Personal story, universal message
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Personal story, universal message

Julienne Johnson’s journey to becoming an internationally known artist is no still life

By Julia Oller | Echo 

Beneath her perfectly manicured nails, painted a glossy pink, Julienne Johnson’s hands are alive with a fierce energy. Scorning paintbrushes, she hurls paint onto the canvas, along with screws, netting and pop tabs. Calling herself “god of the canvas,” she feels a compulsion to create the work, even though she couldn’t tell you exactly why.

Beneath her Southern California glamour—black leather boots with two-and-a-half inch heels, wavy blond hair and bright smile—Johnson is an internationally recognized artist who says God is using her diverse cultural background to break down cultural and religious walls.

Beneath her tranquility lies a zest for life that art critic Peter Frank describes as an “enthusiastic earnestness.”

Johnson, a Taylor alumna who entered with the class of ’64, does not look the part of the stereotypical artist, otherworldly and paint-stained.Her journey to the opening of “Structure and Passion,” her first exhibition at Taylor, is no still life. Like Johnson’s work, her story is marked by seismic changes that combine to create unexpected beauty.

As a child growing up in Michigan, Johnson’s parents denounced art and refused to let her study it, even when a teacher recognized her talent and offered her free lessons.She decided to pursue writing instead, until a single typo on her first essay at Taylor landed her an “F.”

“I was devastated,” Johnson said. “Devastated.”

Leaving Taylor after her freshman year, Johnson painted and sold landscapes and still lifes from age 20 to 30 to bring in extra money. She knew that this style wasn’t her calling, so she resolved to continue her art education someday.

“I wanted to do something deeper,” Johnson said. “I had a plan to go back to school, and I never gave up.”

Johnson put her dream on hold after her marriage to musician and producer Keith Edwards pulled her into the music world. She went to music school and fronted “Sandusky,” a country rock band named after her birthplace, for 10 years. A successful songwriter, Johnson was nominated for both a Grammy and a Dove Award.

But deep down, art was her first love.

“My life was music, but I knew that was a substitute. I knew I was going back to art school,” Johnson said.

Before her plans were fulfilled, however, the control she thought she had over her future was yanked from her hands. In 2004, Johnson developed an infection that manifested itself in lumps all over her face, especially around her eyes. Her friends were afraid to hug her.

Terrified of living with a distorted appearance forever, Johnson began to pray.

“At first the prayers were ‘just don’t make me grotesque-looking,’” Johnson said. “After one surgery, it was ‘don’t let them cut into my eyes and make it worse.’ By the fourth surgery it was ‘Lord, I’m yours.’ Just complete surrender.”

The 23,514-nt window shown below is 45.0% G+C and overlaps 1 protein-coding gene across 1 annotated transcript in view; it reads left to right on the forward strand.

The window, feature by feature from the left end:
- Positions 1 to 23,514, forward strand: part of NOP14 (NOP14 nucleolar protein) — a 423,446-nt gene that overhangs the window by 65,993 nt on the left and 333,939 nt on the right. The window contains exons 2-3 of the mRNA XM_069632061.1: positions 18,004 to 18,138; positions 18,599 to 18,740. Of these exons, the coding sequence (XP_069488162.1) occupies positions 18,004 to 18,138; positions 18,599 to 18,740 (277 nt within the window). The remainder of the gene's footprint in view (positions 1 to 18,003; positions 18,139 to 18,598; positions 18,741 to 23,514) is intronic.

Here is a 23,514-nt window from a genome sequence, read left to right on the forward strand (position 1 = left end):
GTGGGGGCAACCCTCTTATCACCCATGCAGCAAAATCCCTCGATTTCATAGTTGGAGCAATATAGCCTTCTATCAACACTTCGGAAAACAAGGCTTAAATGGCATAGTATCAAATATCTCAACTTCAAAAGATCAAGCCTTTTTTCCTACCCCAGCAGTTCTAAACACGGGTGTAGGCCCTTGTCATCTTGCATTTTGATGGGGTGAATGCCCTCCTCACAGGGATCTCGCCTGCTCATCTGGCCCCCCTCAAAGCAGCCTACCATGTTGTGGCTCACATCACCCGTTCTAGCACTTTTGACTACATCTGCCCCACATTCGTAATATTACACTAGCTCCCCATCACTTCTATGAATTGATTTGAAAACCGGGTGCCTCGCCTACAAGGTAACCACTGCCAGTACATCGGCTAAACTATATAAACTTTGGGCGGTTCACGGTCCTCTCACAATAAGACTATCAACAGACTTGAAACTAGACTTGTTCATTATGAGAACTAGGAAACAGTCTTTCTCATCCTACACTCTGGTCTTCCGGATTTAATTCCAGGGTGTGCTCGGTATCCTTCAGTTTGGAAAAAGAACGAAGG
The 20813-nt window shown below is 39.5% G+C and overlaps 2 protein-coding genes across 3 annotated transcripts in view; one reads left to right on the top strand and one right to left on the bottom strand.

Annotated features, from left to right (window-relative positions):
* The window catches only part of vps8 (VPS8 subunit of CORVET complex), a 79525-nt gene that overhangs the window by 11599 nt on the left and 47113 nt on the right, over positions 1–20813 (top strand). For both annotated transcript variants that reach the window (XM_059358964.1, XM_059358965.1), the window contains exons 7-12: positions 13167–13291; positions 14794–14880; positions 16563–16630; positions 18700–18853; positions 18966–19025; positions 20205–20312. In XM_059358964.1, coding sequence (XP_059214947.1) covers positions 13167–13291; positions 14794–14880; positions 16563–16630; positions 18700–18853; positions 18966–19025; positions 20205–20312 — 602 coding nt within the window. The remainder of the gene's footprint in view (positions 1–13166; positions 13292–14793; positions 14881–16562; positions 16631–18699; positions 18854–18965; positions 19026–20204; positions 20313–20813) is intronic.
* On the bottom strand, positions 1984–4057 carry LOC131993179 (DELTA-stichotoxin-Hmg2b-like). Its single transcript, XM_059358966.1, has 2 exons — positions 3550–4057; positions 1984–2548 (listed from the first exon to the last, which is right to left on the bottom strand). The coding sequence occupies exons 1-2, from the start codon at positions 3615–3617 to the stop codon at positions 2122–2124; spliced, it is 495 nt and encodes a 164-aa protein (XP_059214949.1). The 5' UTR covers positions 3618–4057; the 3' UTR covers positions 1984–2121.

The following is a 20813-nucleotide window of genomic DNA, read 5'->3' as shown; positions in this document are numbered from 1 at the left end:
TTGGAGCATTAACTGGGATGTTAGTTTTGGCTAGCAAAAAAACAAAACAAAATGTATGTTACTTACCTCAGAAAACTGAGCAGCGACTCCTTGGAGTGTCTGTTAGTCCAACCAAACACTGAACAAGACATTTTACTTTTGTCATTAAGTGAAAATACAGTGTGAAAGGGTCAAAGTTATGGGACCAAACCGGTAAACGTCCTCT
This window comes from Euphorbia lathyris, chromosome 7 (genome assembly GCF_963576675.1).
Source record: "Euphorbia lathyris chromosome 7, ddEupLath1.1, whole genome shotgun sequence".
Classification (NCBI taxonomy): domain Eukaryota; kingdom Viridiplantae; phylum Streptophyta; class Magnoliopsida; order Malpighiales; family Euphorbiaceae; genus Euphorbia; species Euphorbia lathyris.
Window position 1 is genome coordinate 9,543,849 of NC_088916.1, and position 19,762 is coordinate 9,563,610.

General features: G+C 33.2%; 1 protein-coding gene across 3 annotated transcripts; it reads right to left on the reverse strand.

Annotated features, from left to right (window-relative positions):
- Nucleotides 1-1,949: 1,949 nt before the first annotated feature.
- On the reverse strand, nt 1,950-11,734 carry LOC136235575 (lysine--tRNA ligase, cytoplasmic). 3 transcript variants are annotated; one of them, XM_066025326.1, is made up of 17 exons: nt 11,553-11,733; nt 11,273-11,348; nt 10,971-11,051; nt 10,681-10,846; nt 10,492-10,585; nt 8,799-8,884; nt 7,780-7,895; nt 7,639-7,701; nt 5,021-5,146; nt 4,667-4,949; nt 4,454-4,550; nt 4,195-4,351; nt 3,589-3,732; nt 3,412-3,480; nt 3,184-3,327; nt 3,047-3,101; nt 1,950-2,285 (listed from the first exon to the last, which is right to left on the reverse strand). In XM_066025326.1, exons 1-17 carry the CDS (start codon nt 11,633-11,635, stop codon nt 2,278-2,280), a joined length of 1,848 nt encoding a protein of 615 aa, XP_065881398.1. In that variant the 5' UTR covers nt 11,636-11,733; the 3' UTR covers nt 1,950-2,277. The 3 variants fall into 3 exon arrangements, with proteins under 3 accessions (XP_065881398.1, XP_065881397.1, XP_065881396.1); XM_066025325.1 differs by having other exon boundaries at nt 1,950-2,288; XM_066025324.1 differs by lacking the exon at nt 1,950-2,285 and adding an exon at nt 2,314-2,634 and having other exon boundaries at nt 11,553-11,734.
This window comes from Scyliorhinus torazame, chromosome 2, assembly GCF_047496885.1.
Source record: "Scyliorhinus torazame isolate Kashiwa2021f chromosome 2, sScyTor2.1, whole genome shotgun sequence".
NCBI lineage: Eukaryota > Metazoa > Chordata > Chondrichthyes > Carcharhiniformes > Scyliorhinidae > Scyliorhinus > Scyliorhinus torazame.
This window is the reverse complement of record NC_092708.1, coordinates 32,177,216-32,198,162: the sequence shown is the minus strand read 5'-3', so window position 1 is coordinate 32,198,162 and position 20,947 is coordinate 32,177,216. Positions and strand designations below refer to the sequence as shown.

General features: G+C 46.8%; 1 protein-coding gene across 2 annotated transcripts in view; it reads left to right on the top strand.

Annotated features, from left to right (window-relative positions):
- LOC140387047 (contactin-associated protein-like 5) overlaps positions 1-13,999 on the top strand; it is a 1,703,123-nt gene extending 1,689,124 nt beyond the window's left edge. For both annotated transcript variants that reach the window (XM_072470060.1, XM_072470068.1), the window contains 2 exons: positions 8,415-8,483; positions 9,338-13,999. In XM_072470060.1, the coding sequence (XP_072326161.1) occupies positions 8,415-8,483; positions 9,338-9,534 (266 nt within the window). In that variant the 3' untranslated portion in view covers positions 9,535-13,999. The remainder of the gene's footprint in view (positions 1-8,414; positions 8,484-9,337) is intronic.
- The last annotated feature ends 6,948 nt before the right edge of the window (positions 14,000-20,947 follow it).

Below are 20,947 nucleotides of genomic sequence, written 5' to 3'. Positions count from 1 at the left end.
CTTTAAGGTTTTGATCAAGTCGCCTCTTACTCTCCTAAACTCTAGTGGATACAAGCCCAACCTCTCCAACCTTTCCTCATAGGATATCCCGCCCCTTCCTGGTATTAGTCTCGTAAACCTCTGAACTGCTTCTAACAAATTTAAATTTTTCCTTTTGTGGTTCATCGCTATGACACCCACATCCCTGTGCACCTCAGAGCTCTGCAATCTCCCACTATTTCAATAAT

A year later, Johnson regained her health and entered art school, finishing in 2009.She officially launched her career in 2010, becoming a member of the exclusive TAG fine arts gallery in Los Angeles, where she showed her work for three years.In 2012, Johnson held her first international exhibition in Doha, Qatar. Surrounded by the stark desert and the veiled faces of Muslim women, she felt God speak to her in a new way, since she realized it could be her face staring out from the black burqa.

Johnson was raised in a predominantly Muslim family, although she became a Christian at the age of nine when a friend invited her to Bible camp.One afternoon at the age of 15, she came home from school to find her mother sipping tea with two unknown Middle Eastern men.

“I asked my mom, ‘Who are they? What do they want?” Johnson said. “And she replied, ‘You.’”

Although she and her mother laughed about it at the time, it wasn’t until her trip to Doha that she realized she was just a step away from those she passed on the streets. She believes that it is no coincidence her work has been displayed in two countries with primarily non-Christian populations: Qatar and Thailand.

“You see, it’s the surprise,” she said. “My last name is Johnson and then they find out I’m Arab. All of a sudden, I’m in because I’m family to them and that opens up doors.”

The spiritual themes in her work—surrender, hope, loss, joy—spring from her connection with the Lord, but she said that nonbelievers are often the ones to catch her subtle hints of the divine.

“When art is uniquely personal, it is uniquely universal,” Johnson said.

Beneath her personal story, from the whisper of a dream to a career doing what she loves, is an ever-expanding faith in an ever-expanding God.

“I’m a piece of work that God is molding and shaping, and I am where I am due to his grace and mercy,” Johnson said said. “I know who I am. I know where I’d be without him. It’s amazing what he can do with a life like mine.”

 

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